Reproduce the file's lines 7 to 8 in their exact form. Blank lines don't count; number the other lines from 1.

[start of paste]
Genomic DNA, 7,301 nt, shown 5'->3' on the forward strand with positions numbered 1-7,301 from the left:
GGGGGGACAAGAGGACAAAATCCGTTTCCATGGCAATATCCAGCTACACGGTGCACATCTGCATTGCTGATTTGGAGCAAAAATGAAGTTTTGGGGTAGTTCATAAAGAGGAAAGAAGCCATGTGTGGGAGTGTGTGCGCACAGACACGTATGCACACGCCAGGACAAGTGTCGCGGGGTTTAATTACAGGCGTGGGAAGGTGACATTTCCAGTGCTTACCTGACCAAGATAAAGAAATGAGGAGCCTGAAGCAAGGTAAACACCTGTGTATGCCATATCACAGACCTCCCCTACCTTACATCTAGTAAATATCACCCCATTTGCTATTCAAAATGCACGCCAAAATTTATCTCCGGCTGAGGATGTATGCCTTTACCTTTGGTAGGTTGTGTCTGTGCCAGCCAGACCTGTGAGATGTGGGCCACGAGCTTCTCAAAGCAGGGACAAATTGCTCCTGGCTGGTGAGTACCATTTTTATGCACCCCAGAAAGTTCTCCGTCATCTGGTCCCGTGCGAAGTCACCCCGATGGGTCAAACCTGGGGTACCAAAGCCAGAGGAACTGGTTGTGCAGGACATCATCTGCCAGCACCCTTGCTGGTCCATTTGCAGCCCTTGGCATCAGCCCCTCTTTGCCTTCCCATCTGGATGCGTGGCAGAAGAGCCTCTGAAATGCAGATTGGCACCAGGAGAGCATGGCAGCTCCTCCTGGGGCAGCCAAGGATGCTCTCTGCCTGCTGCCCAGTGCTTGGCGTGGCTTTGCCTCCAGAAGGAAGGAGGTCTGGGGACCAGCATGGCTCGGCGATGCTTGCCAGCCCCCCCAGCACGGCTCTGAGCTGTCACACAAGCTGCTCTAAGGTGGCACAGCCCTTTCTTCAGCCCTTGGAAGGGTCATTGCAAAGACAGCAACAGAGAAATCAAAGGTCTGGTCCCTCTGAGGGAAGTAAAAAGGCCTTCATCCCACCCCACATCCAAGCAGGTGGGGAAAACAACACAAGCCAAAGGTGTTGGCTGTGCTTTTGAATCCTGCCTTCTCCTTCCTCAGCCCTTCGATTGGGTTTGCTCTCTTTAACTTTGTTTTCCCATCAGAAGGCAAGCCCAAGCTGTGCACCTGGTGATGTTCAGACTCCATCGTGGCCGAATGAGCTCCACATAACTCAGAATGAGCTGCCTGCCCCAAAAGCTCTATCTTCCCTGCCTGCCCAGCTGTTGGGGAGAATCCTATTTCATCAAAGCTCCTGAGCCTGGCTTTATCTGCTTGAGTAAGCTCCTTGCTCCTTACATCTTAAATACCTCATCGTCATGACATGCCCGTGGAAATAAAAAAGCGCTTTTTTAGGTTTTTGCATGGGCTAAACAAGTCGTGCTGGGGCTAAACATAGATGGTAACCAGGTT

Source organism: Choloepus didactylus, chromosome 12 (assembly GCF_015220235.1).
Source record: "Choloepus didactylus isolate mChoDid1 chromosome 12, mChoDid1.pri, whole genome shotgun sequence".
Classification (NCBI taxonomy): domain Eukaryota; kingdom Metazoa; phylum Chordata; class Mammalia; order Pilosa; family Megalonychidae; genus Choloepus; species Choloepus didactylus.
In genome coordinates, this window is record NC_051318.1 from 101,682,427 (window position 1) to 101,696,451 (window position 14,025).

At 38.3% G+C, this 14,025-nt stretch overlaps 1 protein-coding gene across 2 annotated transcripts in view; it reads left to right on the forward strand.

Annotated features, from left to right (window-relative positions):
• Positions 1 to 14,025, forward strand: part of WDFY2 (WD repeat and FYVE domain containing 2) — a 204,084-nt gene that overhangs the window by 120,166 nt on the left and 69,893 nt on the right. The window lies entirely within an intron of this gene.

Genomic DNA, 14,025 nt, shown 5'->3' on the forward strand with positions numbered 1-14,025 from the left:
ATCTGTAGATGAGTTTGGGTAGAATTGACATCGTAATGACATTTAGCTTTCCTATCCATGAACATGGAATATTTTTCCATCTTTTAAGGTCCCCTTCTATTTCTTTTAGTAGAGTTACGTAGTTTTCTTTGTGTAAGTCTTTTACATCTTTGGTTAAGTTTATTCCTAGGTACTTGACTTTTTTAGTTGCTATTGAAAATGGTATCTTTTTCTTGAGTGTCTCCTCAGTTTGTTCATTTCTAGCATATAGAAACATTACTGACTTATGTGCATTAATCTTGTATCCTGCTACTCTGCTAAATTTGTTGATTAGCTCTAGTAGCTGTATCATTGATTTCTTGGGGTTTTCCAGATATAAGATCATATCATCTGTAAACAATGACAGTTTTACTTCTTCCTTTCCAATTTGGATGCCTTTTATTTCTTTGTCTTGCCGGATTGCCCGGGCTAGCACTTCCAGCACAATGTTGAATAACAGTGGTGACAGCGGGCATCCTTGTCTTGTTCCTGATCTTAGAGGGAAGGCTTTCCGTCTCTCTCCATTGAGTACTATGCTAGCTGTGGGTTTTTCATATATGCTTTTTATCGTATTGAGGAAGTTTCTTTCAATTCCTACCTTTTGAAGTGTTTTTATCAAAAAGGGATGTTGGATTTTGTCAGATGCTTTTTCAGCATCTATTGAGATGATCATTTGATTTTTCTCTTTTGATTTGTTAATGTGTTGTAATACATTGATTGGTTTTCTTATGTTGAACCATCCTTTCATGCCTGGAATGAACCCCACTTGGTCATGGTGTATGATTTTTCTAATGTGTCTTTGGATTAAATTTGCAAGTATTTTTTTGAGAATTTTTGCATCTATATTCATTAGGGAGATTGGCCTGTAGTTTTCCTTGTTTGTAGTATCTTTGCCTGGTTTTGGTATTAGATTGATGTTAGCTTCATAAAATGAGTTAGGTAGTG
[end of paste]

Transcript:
At 38.3% G+C, this 14,025-nt stretch overlaps 1 protein-coding gene across 2 annotated transcripts in view; it reads left to right on the forward strand.

Annotated features, from left to right (window-relative positions):